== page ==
At least one in four children was poor in nearly 190 counties in 39 states in 2009, a time of severe recession. In 33 counties in 17 states, at least one in three children was living in poverty. The American Community Survey for 2009, released yesterday by the U.S. Census Bureau, shows rising poverty in the majority of states, with children much more likely to be poor than other age groups.
Child poverty is particularly dangerous because children's health and development is threatened when children are poor, especially if their poverty persists over years. The American Community Survey data is important because it goes beyond national or even state averages to shine a spotlight on local areas where poverty is rampant. A national average of one in five children in poverty should ring alarm bells. But places where a third or more of the children are poor require an immediate emergency response.
At the start of the recession, Congress and the Obama Administration took steps to lessen the hardships children and families were experiencing. Food stamp benefits were increased and unemployment benefits were extended and made more available for the lowest-earning families. While this help did not solve all the problems faced by families, it made it more likely that parents could afford nutritious food and avoid homelessness.
The Census report shows that across the U.S., households receiving food stamps (now known as SNAP, the Supplemental Nutrition Assistance Program) increased by nearly 20 percent. In 23 states plus the District of Columbia, the percentage of households receiving SNAP benefits ranged from 10 percent to 14.9 percent. In another four states plus Puerto Rico, 15 percent or more of households increased their food supply through SNAP. And in 16 states, the increase exceeded 25 percent. That help is critical to young children who need nutritious food for healthy development of their brains and bodies.
Congress should listen to a tale of four cities. In Cleveland, Ohio, and Gary, Indiana, more than half the children were poor in 2009. In Tampa, Florida, 29 percent were poor, and in Pittsburgh, Pennsylvania, more than one in three children lived in poverty. In each of these places, more households received food stamps in 2009 than in previous years. Unemployment climbed steeply. In Cleveland, the unemployment rate in the civilian labor force jumped from 15.9 percent to 21.4 percent in one year; in Tampa, unemployment rose from 7.1 percent to 13.9 percent. And yet, while adults were losing health insurance in droves, the proportion of children without health insurance either dropped, or even when it climbed modestly in Tampa, was still well below the percentage of uninsured adults.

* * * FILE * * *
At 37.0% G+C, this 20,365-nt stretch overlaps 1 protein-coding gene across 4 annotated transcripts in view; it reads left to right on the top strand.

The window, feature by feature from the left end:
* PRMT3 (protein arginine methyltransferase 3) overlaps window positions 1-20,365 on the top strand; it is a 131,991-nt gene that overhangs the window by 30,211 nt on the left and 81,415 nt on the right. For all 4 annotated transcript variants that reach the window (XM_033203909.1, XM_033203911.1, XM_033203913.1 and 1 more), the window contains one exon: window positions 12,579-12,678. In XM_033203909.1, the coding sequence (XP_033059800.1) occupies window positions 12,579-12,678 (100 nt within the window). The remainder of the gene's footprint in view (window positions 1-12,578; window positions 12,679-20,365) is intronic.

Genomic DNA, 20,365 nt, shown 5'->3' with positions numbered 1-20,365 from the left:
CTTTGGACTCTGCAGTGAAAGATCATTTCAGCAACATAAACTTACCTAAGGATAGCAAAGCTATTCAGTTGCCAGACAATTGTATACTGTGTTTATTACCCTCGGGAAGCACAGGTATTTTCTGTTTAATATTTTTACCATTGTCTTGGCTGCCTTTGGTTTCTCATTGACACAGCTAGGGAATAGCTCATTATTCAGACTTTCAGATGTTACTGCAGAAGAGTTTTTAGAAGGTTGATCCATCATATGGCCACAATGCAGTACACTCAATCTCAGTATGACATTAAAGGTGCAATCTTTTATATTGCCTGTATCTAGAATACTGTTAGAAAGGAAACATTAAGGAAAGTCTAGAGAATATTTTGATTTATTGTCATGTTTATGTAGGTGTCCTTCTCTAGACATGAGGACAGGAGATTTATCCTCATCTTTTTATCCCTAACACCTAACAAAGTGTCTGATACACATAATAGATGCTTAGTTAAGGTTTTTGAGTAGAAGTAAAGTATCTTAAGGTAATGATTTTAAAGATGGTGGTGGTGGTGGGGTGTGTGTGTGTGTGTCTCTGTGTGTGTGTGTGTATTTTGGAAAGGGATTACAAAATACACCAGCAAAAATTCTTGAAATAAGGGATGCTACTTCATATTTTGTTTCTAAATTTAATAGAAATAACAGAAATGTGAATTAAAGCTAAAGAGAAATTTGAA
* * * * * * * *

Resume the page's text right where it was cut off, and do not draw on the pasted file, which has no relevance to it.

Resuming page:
These families got some help from the federal government in meeting their children's essential needs. The time for this kind of assistance has not ended. The Federal Reserve Board of Governors has recently acknowledged that the recovery is slowing, with high unemployment predicted for some time. That means continued threats to children and families.
But although millions of children still need emergency aid, Congress is not acting like it. They are about to leave Washington. Because some Members are prepared to block almost any action put forward by the current leadership, it appears that they will let a successful program that created 250,000 temporary jobs expire. They have already cut food stamp benefits by $59 a month starting in 2014, and are considering multiple proposals to start the cuts more than a year sooner&emdash;despite the bitter reality that unemployment is likely to remain at 9 or 10 percent for years. The federal extended Unemployment Insurance program is poised to expire again at the end of November. Even the collecting of child support, which helps 17 million low-income children, is stalled. On top of all that, low-income tax credits that lift millions of children out of poverty are caught up in the fight over whether to extend tax breaks for the wealthiest 2 percent.
In the meantime, there is the tale of four cities, or 190 counties, and the stunningly high numbers of children in poverty who live there. They need our help.